Oakland A’s general manager Billy Beane described his team by saying,“There are rich teams, there are poor teams, then there is fifty feet of crap, and then there is the Oakland A’s.”
The movie “Moneyball,” based on the novel by Michael Lewis of the same name, is about how Billy Beane (Brad Pitt) turns his “crap” team into a playoff contender. It is the story of how a baseball team from the lowest of the lows created a new system that allowed their team to score the most runs for the least amount of money. Unlike other sports, Major League Baseball does not utilize collective bargaining. Teams in large markets have much bigger payrolls than teams in small markets. While the Yankees total payroll in 2002 (the year the movie is based) was over $125 million while the A’s payed out only $39 million.
Beane learns how a team with little money can succeed in baseball from statistics geek Peter Brand (Jonah Hill). Brand is a 26-year-old Yale economics graduate who rates players solely on their ability to get on base because that gives a team the best chance to score runs.
When the movie starts, the A’s are coping with the loss of their three best players, Jason Isringhausen, Johnny Damon and Jason Giambi who have been swooped up by richer teams.
Many scouts in the A’s organization believe that there are prospects in their farm systems who have the “tools” to replace Jason Giambi’s 38 homeruns and 120 RBI (Runs batted in). But Beane, with the help of the Brand, decides that because the A’s cannot replace Giambi’s ability due to their lack of money, they have to find players that just get on base.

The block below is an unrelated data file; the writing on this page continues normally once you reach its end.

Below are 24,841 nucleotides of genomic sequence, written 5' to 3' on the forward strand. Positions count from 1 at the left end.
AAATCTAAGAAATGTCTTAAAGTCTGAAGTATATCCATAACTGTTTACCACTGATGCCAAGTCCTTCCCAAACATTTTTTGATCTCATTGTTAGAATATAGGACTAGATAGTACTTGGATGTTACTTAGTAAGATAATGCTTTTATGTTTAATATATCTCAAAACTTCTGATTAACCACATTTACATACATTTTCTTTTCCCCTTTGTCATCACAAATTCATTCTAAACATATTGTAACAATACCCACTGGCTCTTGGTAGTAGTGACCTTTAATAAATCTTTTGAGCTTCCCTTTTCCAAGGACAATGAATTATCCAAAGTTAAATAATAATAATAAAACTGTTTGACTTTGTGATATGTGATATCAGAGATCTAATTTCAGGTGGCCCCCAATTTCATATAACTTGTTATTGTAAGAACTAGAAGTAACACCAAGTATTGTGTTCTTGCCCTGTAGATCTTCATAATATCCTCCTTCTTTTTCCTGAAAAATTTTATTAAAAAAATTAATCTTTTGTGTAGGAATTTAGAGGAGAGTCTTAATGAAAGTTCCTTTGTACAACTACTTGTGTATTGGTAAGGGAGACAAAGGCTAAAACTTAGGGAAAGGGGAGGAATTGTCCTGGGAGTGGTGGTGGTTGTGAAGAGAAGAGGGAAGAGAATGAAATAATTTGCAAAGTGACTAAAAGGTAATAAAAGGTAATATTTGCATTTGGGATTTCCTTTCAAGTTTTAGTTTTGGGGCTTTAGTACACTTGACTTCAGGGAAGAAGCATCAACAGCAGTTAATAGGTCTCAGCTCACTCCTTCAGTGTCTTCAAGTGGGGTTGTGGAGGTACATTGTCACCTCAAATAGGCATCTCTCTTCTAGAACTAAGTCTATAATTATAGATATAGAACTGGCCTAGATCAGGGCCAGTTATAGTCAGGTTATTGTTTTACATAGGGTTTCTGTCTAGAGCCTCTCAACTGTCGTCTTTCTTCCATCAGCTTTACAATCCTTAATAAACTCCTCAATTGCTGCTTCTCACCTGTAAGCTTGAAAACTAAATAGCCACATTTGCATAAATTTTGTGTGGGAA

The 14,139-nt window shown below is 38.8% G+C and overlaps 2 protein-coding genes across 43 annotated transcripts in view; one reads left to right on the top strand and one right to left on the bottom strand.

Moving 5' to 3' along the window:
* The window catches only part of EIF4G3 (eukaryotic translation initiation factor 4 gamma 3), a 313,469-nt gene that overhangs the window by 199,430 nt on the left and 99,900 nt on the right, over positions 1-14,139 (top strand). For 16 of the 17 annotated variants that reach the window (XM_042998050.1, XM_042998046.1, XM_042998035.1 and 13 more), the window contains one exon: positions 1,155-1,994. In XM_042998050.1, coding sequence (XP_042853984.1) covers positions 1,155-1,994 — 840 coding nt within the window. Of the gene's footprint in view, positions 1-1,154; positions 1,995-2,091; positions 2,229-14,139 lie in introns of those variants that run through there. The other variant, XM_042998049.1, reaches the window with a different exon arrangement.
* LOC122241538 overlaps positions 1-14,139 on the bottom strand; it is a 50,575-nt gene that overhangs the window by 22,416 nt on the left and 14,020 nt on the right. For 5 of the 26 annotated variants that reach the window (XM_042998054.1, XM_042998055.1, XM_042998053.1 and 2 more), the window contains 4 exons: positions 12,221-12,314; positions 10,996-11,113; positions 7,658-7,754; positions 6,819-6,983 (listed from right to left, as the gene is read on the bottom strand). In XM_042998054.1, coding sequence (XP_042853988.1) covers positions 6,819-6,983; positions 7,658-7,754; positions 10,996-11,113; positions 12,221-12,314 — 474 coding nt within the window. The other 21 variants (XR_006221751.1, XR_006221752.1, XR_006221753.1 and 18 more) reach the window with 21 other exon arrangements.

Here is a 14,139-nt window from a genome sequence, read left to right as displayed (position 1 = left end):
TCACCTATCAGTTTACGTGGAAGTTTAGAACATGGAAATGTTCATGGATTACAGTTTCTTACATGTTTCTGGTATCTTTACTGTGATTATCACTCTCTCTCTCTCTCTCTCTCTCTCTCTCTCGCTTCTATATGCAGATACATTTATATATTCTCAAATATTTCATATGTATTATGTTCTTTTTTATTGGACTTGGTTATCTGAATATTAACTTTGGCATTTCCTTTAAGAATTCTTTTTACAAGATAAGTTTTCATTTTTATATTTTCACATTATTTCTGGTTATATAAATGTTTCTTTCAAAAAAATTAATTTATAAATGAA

The scouts tell Beane he is crazy for listening to a newcomer with no experience instead of people who have been professional scouts for years. Beane responds, “If we play like the Yankees in here there is no way we can beat them out there.”
The plot of the movie rests squarely on the shoulders of Pitt and Hill. While the movie concentrates seriously on baseball, Hill adds some humor to the movie by being a complete know-it-all baseball stat geek, but lacks the people skills or experience to handle his position. Hill exemplifies his wit in the movie when he talks to Beane about Kevin Youkilis, a prospect in the Red Sox farm system, and quips that “‘He’s like the ‘Greek God of walks’ but his swing looks like a duck waddling.”
Pitt exceptionally demonstrates the immense pressure that Beane put on himself by attempting to change a philosophy that had served baseball well for over 100 years. In one scene, he throws his TV through a window because the A’s are struggling early on. Later, he tells his daughter to stop reading articles online about him to make her stop worrying. And the film’s sound design reinforced the pressure on Beane with long periods of silence while he is watching the games or thinking about the craziness of his scheme.
Most baseball fans probably would not have known that Brand, not Beane, was the person who did all the grunt work. Most people thought Beane was the genius behind all the moves the A’s made, but actually Brand was the one who told Beane what to do. While Beane’s job was to take all the stress and heat from the media and the fans.
Fans of baseball, especially the statistical and managerial side of the game, then you will love this movie. It does, however focus strongly on baseball, and if baseball is something that is not your cup of tea, then it is not a movie for you. This is not “The Blindside” (another Michael Lewis novel that was made into a movie) which was about football, but delved into implications deeper than simply the gridiron. Moneyball will not tug at your heartstrings, but it will connect to baseball fans.
Another problem is that the movie does not explain a few of Beane’s quirks. He weirdly chooses to not watch the games or travel with the team. Viewers were also left wondering why Beane stayed so loyal to the A’s after his success, despite top clubs offering great pay.
Anyone who is a fan of baseball will find this movie interesting and it is definitely a must see film heading into the October playoff race. For those viewers who do not know what on-base percentage or how to calculate WHIP, this is probably not the movie for you.